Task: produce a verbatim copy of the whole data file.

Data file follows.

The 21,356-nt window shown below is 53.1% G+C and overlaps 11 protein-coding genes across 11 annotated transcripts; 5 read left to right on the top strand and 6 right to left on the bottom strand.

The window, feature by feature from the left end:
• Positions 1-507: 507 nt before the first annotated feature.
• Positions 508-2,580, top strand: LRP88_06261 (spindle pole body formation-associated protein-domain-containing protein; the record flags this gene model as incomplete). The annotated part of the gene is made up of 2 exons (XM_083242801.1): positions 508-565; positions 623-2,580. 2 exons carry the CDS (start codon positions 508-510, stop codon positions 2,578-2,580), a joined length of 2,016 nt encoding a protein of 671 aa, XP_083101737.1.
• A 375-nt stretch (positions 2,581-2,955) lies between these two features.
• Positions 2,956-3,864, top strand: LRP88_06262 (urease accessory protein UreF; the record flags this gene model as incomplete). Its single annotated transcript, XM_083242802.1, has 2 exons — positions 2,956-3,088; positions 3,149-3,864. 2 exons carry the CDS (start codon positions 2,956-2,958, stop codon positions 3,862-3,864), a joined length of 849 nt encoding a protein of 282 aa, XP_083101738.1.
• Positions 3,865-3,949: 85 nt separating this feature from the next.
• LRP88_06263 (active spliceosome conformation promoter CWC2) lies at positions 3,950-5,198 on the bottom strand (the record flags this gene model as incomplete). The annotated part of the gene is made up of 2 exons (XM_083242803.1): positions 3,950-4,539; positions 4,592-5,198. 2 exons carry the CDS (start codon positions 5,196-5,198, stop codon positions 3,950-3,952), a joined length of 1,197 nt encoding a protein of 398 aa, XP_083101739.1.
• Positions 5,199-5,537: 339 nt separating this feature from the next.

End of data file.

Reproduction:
The 21,356-nt window shown below is 53.1% G+C and overlaps 11 protein-coding genes across 11 annotated transcripts; 5 read left to right on the top strand and 6 right to left on the bottom strand.

The window, feature by feature from the left end:
• Positions 1-507: 507 nt before the first annotated feature.
• Positions 508-2,580, top strand: LRP88_06261 (spindle pole body formation-associated protein-domain-containing protein; the record flags this gene model as incomplete). The annotated part of the gene is made up of 2 exons (XM_083242801.1): positions 508-565; positions 623-2,580. 2 exons carry the CDS (start codon positions 508-510, stop codon positions 2,578-2,580), a joined length of 2,016 nt encoding a protein of 671 aa, XP_083101737.1.
• A 375-nt stretch (positions 2,581-2,955) lies between these two features.
• Positions 2,956-3,864, top strand: LRP88_06262 (urease accessory protein UreF; the record flags this gene model as incomplete). Its single annotated transcript, XM_083242802.1, has 2 exons — positions 2,956-3,088; positions 3,149-3,864. 2 exons carry the CDS (start codon positions 2,956-2,958, stop codon positions 3,862-3,864), a joined length of 849 nt encoding a protein of 282 aa, XP_083101738.1.
• Positions 3,865-3,949: 85 nt separating this feature from the next.
• LRP88_06263 (active spliceosome conformation promoter CWC2) lies at positions 3,950-5,198 on the bottom strand (the record flags this gene model as incomplete). The annotated part of the gene is made up of 2 exons (XM_083242803.1): positions 3,950-4,539; positions 4,592-5,198. 2 exons carry the CDS (start codon positions 5,196-5,198, stop codon positions 3,950-3,952), a joined length of 1,197 nt encoding a protein of 398 aa, XP_083101739.1.
• Positions 5,199-5,537: 339 nt separating this feature from the next.